The test to see if your brand may be a Lovemark is if it matches up to all three of the following:

  • Brands tat are Lovemarks connect companies, their people and their brands.
  • Brands that are Lovemarks inspire loyalty beyond reason for brands.
  • Brands that are Lovemarks are owned by the people who love them: customers and staff.

When brands engage consumers’ deepest emotions, instead of just appealing to their intellect, or even basic instincts, they win in the marketplace. They win because their customers don’t just respect them: they really genuinely love them. Here starts the customer love affair.

The Lovemarks concept helps create brands that give purpose and sustenance to the life of business, and to the business of life. And here’s the most interesting fact: Lovemarks are not owned by manufacturers, producers or businesses. They are owned by the people who love them.

So, in essence, the brands that outperform others are the ones that provide empathy, understanding, inspiration, shared values and education, among other emotional benefits. But they must also provide a superior product or service, as well as superior emotional engagement. Pretty heady stuff. Who wouldn’t want to create a brand that outperforms?

But how many of us actually have?

Defining love when it comes to business or brand development specifically? I think it is about action. It’s about creating a meaningful relationship and it means keeping in touch, working with consumers, understanding them, spending time with them. We need to start by answering the one question consumers ask before they purchase: ‘How are you going to improve my life?’

The most important attribute any marketing person, team or department can bring to their brand and business is to really know their market, know their customer segment/s intimately. Own this and you become a very powerful influence in your organisation.

So does love have a place in business? I don’t mean the romantic kind in this instance (though many of us have and will find love in the workplace!) but love for what we do (passion), love for the people we do it with (caring for our team members) and essentially love for the people we do it for (our customers). Ask yourself this, how passionate are you about your brand, product or service? How passionate are you about the strategy? Do you love your customers?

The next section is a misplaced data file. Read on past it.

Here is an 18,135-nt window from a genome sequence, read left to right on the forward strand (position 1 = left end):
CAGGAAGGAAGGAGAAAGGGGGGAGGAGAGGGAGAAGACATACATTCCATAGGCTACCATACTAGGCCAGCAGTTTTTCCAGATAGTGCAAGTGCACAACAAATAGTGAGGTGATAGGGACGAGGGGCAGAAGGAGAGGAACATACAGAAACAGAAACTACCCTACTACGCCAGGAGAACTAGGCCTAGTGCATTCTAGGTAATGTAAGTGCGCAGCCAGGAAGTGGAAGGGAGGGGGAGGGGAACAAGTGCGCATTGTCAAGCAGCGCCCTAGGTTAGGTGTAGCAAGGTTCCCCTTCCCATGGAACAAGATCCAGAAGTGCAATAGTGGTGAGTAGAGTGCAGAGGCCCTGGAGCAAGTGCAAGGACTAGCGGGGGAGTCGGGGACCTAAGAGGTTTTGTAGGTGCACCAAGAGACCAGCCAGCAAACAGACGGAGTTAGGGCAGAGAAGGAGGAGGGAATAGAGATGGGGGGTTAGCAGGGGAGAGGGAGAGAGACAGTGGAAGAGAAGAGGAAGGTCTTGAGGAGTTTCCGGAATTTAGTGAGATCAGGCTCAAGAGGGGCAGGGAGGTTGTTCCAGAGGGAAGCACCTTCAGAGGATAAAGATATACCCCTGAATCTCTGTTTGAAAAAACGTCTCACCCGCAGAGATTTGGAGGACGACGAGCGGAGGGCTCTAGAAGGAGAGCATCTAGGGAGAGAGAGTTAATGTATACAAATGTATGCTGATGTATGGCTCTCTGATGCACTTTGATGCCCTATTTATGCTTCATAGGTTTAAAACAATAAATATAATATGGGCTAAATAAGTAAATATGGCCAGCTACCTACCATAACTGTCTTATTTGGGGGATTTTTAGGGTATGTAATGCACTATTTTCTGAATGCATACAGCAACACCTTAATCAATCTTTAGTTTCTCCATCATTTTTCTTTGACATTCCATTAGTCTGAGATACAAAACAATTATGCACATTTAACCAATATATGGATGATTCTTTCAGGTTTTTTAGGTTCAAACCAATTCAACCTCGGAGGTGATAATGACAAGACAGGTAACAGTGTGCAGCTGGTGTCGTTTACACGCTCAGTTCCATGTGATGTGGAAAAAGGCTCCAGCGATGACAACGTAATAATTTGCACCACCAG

I uncovered some recent research (a longitudinal study from the Wharton School of Business titled ‘What’s Love Got to Do With It?’), which shows people who love their co-workers are more engaged, consistently turn up and perform better.

A good friend of mine, Yamini Naidu recently published a great business book called Power Play (Wiley) and dedicated an entire chapter to love. Yamini describes ‘love power’ as an influence tool being about winning people’s hearts and minds and watching their feet follow.

Perfect segue to finish up: my Apple Watch just alerted me to an interesting tweet and on looking at my customised watch face featuring an intimate family photo I am particularly fond of, I note another message telling me to ‘get up and move’ as I have been sedentary for too long and that’s not good for my health. Yes, it tells me the time too, but as Lovemarks states, the brands that provide understanding, inspiration and education among other emotional benefits are the ones we fall in love with.

I have not put another timepiece on my wrist since April 2015 – not even my very special Armani watch. It seems a little boring… it simply tells me the time. Steve Jobs, you’ve got me again, I think I am in love.

 

Jac Phillips
BY Jac Phillips ON 4 July 2016
Jac Phillips is head of brand and marketing at Bank of Melbourne.
  • dr amy silver

    I love love. I love the idea of helping people feel passion towards their clients/customers, to help people strive to be compelling leaders for their colleagues and cultures regardless of their hierarchical status. What is our point, our purpose, without that thing best described by the word misjudged in business, love.